Editorial: Keeping Minturn’s charm
Vail CO, Colorado
Minturn has never enforced its nuisance law, which is meant to get residents to remove junk from their yards. The town says it’s going to enforce the law this spring, and that residents who don’t get ride of the old, broke-down cars in their yards could face hefty fines.
Some say the piles of hardware and machinery ” and the live-and-let-live attitude that allows yards to become so cluttered ” is part of Minturn’s small-town character; the reason residents prefer it to more buttoned-up neighborhoods like Vail and Beaver Creek.
After all, Minturn has more history behind it than Vail or Beaver Creek ” and Avon and Edwards ” combined. Indeed, Minturn serves as a gateway of sorts to the valley’s pre-resort past, when trains and mines were the economic engines.
But the Turntable diner doesn’t need a yardful of junk to give it its charm. It’s the people who work there, the old Battle Mountain High School pictures on the walls and the Mexican-influenced menu ” a combination that’s hard to find in Vail Village or Beaver Creek. That’s not a knock on the resorts’ restaurants, but if you want to eat a breakfast burrito in your pajamas, you’re probably not going to Bridge Street.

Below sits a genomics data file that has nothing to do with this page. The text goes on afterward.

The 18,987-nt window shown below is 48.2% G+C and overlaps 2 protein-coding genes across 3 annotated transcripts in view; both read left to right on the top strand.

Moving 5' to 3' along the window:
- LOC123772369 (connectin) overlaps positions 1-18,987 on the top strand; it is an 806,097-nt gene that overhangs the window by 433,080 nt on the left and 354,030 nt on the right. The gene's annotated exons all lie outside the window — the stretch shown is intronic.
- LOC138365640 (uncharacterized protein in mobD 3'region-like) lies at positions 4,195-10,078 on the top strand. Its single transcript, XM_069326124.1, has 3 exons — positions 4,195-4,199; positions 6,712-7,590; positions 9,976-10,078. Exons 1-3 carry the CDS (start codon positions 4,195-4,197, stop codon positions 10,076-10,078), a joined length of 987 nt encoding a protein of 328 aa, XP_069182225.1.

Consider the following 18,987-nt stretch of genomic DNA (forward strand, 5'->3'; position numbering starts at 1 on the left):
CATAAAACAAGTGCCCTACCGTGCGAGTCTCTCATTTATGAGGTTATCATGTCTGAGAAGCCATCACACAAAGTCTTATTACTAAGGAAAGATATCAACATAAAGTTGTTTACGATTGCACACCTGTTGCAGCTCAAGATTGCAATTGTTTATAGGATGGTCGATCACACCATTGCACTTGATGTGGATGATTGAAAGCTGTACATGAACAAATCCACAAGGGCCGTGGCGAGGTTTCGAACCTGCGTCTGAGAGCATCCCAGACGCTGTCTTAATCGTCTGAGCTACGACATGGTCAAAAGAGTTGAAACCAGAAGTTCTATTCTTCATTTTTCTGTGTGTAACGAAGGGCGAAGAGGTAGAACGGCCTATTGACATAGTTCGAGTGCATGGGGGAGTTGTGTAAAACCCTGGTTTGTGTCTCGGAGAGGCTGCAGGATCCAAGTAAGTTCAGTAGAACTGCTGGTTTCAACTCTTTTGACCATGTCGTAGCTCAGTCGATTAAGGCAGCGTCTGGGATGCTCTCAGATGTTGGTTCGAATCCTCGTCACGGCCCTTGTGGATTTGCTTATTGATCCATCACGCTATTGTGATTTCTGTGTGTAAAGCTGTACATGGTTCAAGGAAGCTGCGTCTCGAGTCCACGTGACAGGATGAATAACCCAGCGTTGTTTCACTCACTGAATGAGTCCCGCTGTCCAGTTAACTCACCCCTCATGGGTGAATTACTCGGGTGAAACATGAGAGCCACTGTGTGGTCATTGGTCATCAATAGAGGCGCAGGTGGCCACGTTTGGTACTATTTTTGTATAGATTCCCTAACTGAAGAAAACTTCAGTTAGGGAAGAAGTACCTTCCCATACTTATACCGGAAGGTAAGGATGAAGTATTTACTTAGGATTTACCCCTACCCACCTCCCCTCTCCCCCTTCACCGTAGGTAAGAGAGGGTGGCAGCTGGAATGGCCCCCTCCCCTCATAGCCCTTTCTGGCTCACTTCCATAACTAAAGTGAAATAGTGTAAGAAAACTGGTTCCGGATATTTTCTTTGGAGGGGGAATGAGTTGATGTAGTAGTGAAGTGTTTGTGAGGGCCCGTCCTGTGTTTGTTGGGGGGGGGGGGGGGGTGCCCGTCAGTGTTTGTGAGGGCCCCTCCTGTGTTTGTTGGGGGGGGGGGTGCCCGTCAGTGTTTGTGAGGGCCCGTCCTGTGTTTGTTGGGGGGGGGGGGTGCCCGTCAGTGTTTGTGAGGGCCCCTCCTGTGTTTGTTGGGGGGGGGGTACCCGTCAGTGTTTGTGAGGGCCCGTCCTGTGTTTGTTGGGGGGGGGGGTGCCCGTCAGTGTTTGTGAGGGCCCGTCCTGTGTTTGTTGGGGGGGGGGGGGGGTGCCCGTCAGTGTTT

And we don’t think removing bath tubs and washing machines from people’s front yards will sap the town’s identity. We also don’t think the town enforcing its nuisance law means Minturn is at risk of losing its laid-back atmosphere.
We support the town enforcing its nuisance law and cleaning up some of the worst yards. Because the rest of us in the valley also want to hold onto one of the few links to our region’s past.
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